Pour the marchand de vin sauce into the pan and bring to a simmer. Turn the heat to low.

When the roast has rested, set on a cutting board. Pour and mix any beef juices on the plate into the sauce. Slice the meat and arrange on a platter or individual serving plates. Pour the sauce into a sauceboat and serve with the meat.

Note: Strip loin roasts can vary in thickness, which is why it’s essential to use an instant-read meat thermometer, inserted into the centre of the thickest part of the roast, to properly gauge doneness. A rare roast is done at 120 F; medium-rare will be 125 F to 130 F; and medium will be 135 F to 140 F. Remember that the meat will continue to cook when you let it rest before slicing.

Eric’s options: If making marchand de vin sauce is too much trouble for you, simplify things by serving the roast with red wine jus. When the beef is out of the roasting pan, set the pan over medium-high heat. Remove fat from the drippings in the pan, then pour in 1 cup red wine. Bring wine to a simmer and scrape the bottom of the pan to lift off the tasty brown bits. Simmer wine until reduced by half. Add 3 cups beef stock, bring to a simmer and simmer a few minutes. Pour jus into a sauceboat and serve with the beef.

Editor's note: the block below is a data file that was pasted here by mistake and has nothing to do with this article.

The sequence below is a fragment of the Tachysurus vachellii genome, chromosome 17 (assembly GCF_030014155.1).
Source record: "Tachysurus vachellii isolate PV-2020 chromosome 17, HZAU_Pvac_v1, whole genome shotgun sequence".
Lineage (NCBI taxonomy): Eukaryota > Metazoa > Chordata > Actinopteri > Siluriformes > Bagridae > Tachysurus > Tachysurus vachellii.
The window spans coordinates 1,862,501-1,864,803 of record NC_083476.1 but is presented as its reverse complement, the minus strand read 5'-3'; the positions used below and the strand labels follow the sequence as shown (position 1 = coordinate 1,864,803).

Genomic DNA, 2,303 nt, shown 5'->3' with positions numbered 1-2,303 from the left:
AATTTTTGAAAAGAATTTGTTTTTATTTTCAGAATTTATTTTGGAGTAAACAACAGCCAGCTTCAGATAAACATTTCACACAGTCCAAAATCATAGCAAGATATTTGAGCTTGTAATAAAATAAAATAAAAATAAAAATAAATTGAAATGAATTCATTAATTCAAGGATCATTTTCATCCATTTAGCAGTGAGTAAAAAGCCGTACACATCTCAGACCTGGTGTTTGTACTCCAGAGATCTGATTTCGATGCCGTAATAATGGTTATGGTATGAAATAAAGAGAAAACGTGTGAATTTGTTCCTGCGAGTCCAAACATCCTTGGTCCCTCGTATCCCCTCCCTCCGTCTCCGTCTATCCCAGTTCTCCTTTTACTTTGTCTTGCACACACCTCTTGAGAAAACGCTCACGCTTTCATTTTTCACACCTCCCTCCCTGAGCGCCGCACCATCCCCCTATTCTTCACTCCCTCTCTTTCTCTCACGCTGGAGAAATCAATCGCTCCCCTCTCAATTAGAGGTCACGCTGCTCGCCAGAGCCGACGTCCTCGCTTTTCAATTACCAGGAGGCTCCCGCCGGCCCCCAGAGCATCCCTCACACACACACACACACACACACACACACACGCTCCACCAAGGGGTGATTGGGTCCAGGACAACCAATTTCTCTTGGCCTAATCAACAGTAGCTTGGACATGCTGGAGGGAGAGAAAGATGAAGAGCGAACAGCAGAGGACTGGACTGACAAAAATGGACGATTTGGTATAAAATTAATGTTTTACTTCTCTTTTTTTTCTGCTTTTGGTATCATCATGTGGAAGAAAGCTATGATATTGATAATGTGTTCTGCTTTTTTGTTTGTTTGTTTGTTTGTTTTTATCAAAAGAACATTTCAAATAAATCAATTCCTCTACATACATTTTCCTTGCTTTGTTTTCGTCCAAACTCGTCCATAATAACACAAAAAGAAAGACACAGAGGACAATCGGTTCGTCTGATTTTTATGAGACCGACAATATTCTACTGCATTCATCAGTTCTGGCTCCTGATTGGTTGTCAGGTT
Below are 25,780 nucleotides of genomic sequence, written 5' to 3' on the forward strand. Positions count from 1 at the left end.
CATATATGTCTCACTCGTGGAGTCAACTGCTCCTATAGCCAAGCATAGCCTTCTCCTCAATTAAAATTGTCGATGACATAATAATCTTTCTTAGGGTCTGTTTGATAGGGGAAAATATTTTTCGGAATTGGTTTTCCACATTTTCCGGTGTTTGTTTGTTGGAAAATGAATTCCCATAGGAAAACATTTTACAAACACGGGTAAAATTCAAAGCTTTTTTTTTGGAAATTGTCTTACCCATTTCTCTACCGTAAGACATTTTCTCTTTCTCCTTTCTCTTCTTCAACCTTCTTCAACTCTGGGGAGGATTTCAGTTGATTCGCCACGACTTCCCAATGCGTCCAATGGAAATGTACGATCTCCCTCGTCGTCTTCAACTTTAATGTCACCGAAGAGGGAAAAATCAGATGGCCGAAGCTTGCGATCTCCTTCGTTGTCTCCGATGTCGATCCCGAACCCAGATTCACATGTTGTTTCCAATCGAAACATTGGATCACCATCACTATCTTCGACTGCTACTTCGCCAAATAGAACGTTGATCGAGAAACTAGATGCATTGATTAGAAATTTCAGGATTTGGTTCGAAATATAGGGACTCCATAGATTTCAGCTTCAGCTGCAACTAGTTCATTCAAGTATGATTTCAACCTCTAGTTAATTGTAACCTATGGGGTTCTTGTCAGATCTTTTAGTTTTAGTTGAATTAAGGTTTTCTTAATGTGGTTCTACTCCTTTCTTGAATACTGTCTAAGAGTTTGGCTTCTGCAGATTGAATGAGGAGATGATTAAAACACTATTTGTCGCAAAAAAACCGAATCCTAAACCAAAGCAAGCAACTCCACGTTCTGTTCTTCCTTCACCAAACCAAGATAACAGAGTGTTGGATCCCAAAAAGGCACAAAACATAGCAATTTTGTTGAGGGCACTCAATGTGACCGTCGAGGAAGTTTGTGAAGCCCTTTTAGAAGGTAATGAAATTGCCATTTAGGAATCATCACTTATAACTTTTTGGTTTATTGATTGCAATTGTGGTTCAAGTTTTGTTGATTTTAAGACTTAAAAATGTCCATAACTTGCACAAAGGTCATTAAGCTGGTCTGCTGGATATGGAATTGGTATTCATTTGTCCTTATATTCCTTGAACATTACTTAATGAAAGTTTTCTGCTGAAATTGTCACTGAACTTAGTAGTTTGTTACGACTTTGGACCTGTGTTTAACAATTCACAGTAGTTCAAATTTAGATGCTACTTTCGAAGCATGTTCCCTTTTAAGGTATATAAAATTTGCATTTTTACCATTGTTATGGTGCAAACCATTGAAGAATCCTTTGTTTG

Marchand de Vin Sauce

This sauce is rich and intense because the stock and wine used to make are both reduced by half, deeply concentrating their flavours. You can make the sauce ahead of time and reheat it. See Eric’s options for details.

Preparation time: 10 minutes

Cooking time: About 40 minutes

Makes: About 2 3/4 cups

3 Tbsp butter, at room temperature (divided)

2 Tbsp all-purpose flour

4 cups beef stock (see Note 1)

1/4 cup finely chopped shallot

1 garlic clove, minced

1 1/2 cups red wine

• sea salt and freshly ground black pepper, to taste

Make beurre manié by placing 2 Tbsp of the butter and flour in a small bowl. Mix with your fingertips until well combined. Set the beurre manié aside for now.